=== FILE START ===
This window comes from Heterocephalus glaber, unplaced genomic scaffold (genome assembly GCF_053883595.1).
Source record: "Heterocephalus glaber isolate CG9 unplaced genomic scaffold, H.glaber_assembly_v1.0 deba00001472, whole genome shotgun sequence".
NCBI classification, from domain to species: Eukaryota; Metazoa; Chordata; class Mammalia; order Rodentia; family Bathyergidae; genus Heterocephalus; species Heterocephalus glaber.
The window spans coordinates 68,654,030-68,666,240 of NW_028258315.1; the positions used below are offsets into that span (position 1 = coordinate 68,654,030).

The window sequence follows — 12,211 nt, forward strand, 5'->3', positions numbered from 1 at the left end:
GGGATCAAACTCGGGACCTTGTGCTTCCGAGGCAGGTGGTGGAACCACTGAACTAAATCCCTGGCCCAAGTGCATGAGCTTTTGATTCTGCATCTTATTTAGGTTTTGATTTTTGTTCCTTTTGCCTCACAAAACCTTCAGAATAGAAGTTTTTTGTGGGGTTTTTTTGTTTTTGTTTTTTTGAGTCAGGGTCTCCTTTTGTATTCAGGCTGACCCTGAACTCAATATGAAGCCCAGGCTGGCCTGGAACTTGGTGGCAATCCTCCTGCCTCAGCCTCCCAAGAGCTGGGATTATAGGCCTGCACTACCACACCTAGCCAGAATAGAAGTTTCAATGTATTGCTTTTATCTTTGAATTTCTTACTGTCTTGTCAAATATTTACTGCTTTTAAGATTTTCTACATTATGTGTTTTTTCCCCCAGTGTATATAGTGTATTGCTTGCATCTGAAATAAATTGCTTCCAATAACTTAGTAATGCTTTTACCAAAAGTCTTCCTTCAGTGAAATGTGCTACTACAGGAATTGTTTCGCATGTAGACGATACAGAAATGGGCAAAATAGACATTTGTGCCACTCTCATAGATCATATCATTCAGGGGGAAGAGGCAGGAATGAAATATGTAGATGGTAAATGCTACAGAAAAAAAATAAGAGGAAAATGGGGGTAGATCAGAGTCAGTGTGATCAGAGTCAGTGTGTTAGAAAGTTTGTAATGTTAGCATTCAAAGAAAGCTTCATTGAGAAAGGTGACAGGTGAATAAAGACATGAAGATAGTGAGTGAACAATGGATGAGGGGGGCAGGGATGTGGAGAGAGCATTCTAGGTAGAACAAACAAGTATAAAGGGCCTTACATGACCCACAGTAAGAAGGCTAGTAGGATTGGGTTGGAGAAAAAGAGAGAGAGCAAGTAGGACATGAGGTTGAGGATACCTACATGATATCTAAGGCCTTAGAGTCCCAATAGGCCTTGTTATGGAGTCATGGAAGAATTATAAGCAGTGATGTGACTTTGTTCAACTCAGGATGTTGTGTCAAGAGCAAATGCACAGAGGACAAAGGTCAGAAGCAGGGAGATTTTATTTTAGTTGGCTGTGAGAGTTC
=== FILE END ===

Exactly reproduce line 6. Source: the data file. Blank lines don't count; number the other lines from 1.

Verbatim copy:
GGGATCAAACTCGGGACCTTGTGCTTCCGAGGCAGGTGGTGGAACCACTGAACTAAATCCCTGGCCCAAGTGCATGAGCTTTTGATTCTGCATCTTATTTAGGTTTTGATTTTTGTTCCTTTTGCCTCACAAAACCTTCAGAATAGAAGTTTTTTGTGGGGTTTTTTTGTTTTTGTTTTTTTGAGTCAGGGTCTCCTTTTGTATTCAGGCTGACCCTGAACTCAATATGAAGCCCAGGCTGGCCTGGAACTTGGTGGCAATCCTCCTGCCTCAGCCTCCCAAGAGCTGGGATTATAGGCCTGCACTACCACACCTAGCCAGAATAGAAGTTTCAATGTATTGCTTTTATCTTTGAATTTCTTACTGTCTTGTCAAATATTTACTGCTTTTAAGATTTTCTACATTATGTGTTTTTTCCCCCAGTGTATATAGTGTATTGCTTGCATCTGAAATAAATTGCTTCCAATAACTTAGTAATGCTTTTACCAAAAGTCTTCCTTCAGTGAAATGTGCTACTACAGGAATTGTTTCGCATGTAGACGATACAGAAATGGGCAAAATAGACATTTGTGCCACTCTCATAGATCATATCATTCAGGGGGAAGAGGCAGGAATGAAATATGTAGATGGTAAATGCTACAGAAAAAAAATAAGAGGAAAATGGGGGTAGATCAGAGTCAGTGTGATCAGAGTCAGTGTGTTAGAAAGTTTGTAATGTTAGCATTCAAAGAAAGCTTCATTGAGAAAGGTGACAGGTGAATAAAGACATGAAGATAGTGAGTGAACAATGGATGAGGGGGGCAGGGATGTGGAGAGAGCATTCTAGGTAGAACAAACAAGTATAAAGGGCCTTACATGACCCACAGTAAGAAGGCTAGTAGGATTGGGTTGGAGAAAAAGAGAGAGAGCAAGTAGGACATGAGGTTGAGGATACCTACATGATATCTAAGGCCTTAGAGTCCCAATAGGCCTTGTTATGGAGTCATGGAAGAATTATAAGCAGTGATGTGACTTTGTTCAACTCAGGATGTTGTGTCAAGAGCAAATGCACAGAGGACAAAGGTCAGAAGCAGGGAGATTTTATTTTAGTTGGCTGTGAGAGTTC